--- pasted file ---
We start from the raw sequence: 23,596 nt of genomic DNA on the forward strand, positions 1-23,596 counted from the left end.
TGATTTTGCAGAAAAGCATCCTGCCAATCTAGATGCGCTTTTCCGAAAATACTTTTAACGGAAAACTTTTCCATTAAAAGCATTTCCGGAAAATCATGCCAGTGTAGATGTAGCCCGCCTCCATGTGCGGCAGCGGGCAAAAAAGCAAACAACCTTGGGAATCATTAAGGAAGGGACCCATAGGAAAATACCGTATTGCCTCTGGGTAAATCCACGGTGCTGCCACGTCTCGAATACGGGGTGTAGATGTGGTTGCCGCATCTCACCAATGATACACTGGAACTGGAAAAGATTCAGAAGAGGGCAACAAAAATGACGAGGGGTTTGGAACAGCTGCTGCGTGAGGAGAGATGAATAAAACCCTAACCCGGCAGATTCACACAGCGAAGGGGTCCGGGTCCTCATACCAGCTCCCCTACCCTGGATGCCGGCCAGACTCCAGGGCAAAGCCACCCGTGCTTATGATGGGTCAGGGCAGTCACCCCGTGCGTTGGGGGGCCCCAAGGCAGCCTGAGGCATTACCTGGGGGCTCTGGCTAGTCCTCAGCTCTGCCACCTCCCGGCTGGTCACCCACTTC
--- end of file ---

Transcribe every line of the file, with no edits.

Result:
We start from the raw sequence: 23,596 nt of genomic DNA on the forward strand, positions 1-23,596 counted from the left end.
TGATTTTGCAGAAAAGCATCCTGCCAATCTAGATGCGCTTTTCCGAAAATACTTTTAACGGAAAACTTTTCCATTAAAAGCATTTCCGGAAAATCATGCCAGTGTAGATGTAGCCCGCCTCCATGTGCGGCAGCGGGCAAAAAAGCAAACAACCTTGGGAATCATTAAGGAAGGGACCCATAGGAAAATACCGTATTGCCTCTGGGTAAATCCACGGTGCTGCCACGTCTCGAATACGGGGTGTAGATGTGGTTGCCGCATCTCACCAATGATACACTGGAACTGGAAAAGATTCAGAAGAGGGCAACAAAAATGACGAGGGGTTTGGAACAGCTGCTGCGTGAGGAGAGATGAATAAAACCCTAACCCGGCAGATTCACACAGCGAAGGGGTCCGGGTCCTCATACCAGCTCCCCTACCCTGGATGCCGGCCAGACTCCAGGGCAAAGCCACCCGTGCTTATGATGGGTCAGGGCAGTCACCCCGTGCGTTGGGGGGCCCCAAGGCAGCCTGAGGCATTACCTGGGGGCTCTGGCTAGTCCTCAGCTCTGCCACCTCCCGGCTGGTCACCCACTTC